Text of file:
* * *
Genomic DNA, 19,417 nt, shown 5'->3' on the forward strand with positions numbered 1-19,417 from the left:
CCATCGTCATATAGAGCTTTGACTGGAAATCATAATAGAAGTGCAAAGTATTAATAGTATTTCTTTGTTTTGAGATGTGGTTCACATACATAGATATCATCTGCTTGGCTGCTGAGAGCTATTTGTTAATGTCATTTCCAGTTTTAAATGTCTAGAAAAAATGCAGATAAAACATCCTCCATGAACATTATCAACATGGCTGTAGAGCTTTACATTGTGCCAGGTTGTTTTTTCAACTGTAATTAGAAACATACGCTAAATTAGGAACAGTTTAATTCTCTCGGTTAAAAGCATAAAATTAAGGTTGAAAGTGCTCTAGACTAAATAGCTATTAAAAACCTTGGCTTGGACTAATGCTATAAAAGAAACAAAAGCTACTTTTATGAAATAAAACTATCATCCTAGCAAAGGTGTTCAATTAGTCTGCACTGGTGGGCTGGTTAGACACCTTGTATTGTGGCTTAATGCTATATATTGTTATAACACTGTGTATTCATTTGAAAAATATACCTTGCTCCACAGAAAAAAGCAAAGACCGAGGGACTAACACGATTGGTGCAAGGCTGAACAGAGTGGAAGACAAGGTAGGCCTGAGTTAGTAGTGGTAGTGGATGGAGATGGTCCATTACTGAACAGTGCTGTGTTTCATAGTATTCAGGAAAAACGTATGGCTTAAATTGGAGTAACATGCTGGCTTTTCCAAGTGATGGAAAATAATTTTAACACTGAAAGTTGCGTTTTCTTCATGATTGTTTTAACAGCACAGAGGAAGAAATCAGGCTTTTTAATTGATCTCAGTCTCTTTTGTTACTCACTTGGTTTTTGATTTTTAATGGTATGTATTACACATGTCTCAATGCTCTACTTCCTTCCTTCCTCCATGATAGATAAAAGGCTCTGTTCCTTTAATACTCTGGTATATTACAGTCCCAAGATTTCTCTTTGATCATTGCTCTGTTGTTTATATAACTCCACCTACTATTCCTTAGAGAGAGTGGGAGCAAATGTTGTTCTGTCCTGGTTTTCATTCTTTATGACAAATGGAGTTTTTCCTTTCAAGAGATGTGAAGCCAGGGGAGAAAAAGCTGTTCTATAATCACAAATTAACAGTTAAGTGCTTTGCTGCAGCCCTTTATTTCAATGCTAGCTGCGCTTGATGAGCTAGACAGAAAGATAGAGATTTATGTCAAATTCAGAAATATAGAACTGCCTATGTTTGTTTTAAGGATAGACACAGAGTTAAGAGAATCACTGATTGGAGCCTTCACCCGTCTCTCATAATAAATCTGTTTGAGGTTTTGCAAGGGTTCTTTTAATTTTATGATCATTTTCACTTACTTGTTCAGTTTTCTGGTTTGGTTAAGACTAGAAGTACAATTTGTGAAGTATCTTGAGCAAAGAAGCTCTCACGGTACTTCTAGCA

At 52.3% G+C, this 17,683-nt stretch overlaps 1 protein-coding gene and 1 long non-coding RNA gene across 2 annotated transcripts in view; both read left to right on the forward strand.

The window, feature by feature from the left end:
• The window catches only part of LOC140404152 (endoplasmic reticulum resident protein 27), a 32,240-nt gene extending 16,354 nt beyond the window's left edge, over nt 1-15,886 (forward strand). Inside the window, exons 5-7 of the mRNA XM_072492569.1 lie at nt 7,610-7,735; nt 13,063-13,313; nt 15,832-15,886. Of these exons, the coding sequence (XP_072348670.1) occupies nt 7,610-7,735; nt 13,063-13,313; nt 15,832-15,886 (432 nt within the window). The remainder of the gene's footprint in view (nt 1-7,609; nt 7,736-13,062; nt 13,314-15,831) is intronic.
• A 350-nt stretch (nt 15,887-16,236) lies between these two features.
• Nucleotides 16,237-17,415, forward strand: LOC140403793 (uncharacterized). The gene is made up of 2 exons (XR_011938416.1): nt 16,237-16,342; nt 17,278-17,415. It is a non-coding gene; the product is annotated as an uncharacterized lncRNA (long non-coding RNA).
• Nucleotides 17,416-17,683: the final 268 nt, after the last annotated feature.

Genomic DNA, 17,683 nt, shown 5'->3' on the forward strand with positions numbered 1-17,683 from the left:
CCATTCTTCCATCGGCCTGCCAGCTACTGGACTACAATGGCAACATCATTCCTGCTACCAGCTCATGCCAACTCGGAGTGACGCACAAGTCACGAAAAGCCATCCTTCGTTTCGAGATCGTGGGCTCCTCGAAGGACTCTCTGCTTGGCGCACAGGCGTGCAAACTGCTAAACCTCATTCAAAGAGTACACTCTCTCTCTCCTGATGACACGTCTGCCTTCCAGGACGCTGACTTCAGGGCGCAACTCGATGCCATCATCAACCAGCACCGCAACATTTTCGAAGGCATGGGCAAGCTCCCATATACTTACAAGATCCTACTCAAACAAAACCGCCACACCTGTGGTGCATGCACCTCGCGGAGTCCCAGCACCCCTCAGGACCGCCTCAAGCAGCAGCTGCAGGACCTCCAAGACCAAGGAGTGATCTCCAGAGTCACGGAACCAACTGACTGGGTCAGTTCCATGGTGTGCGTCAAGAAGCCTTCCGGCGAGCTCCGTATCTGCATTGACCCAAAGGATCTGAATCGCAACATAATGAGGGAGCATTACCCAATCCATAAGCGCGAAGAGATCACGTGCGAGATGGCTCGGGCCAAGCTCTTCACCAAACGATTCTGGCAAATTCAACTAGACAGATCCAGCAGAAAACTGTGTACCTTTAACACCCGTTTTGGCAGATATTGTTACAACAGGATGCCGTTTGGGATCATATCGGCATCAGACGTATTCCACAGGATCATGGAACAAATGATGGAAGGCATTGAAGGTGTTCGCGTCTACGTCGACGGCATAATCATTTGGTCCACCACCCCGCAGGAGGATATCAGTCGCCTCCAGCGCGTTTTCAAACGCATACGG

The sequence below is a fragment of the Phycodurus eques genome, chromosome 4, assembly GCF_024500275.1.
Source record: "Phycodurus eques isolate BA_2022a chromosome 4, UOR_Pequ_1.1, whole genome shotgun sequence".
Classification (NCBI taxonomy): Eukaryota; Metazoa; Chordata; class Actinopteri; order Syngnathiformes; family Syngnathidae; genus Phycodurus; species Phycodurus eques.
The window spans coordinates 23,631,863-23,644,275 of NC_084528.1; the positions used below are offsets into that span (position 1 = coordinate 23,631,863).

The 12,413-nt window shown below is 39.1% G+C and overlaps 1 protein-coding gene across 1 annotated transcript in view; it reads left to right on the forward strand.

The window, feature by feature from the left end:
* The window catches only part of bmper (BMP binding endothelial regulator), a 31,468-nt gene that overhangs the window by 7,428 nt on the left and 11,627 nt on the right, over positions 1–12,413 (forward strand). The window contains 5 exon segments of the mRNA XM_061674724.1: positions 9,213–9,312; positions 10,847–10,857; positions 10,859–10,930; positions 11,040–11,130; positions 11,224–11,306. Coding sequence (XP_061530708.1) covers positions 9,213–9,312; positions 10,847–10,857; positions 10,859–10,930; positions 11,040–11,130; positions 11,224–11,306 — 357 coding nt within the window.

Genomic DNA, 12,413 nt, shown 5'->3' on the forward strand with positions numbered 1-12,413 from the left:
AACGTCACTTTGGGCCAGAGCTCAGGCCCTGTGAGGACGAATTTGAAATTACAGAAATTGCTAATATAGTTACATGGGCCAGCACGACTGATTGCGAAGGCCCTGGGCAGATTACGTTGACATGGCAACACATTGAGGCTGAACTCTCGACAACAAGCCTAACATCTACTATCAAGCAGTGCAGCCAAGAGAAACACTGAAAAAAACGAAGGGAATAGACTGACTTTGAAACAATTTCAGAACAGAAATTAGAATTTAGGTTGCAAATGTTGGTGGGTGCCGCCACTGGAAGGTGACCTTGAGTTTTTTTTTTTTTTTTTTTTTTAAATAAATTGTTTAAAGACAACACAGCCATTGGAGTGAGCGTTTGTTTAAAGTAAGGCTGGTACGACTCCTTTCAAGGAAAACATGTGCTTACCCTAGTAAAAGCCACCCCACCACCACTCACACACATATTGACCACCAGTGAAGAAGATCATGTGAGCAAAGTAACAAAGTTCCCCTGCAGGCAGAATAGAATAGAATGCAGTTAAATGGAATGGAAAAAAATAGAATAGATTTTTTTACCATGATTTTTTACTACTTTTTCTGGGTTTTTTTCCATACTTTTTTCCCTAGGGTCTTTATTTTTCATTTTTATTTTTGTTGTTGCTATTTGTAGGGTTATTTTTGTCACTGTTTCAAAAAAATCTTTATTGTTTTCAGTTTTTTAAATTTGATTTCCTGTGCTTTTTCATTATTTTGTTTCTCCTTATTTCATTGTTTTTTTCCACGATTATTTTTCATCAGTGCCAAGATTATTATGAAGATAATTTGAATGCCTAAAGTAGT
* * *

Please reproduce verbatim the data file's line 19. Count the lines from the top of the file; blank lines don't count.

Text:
AACGTCACTTTGGGCCAGAGCTCAGGCCCTGTGAGGACGAATTTGAAATTACAGAAATTGCTAATATAGTTACATGGGCCAGCACGACTGATTGCGAAGGCCCTGGGCAGATTACGTTGACATGGCAACACATTGAGGCTGAACTCTCGACAACAAGCCTAACATCTACTATCAAGCAGTGCAGCCAAGAGAAACACTGAAAAAAACGAAGGGAATAGACTGACTTTGAAACAATTTCAGAACAGAAATTAGAATTTAGGTTGCAAATGTTGGTGGGTGCCGCCACTGGAAGGTGACCTTGAGTTTTTTTTTTTTTTTTTTTTTTAAATAAATTGTTTAAAGACAACACAGCCATTGGAGTGAGCGTTTGTTTAAAGTAAGGCTGGTACGACTCCTTTCAAGGAAAACATGTGCTTACCCTAGTAAAAGCCACCCCACCACCACTCACACACATATTGACCACCAGTGAAGAAGATCATGTGAGCAAAGTAACAAAGTTCCCCTGCAGGCAGAATAGAATAGAATGCAGTTAAATGGAATGGAAAAAAATAGAATAGATTTTTTTACCATGATTTTTTACTACTTTTTCTGGGTTTTTTTCCATACTTTTTTCCCTAGGGTCTTTATTTTTCATTTTTATTTTTGTTGTTGCTATTTGTAGGGTTATTTTTGTCACTGTTTCAAAAAAATCTTTATTGTTTTCAGTTTTTTAAATTTGATTTCCTGTGCTTTTTCATTATTTTGTTTCTCCTTATTTCATTGTTTTTTTCCACGATTATTTTTCATCAGTGCCAAGATTATTATGAAGATAATTTGAATGCCTAAAGTAGT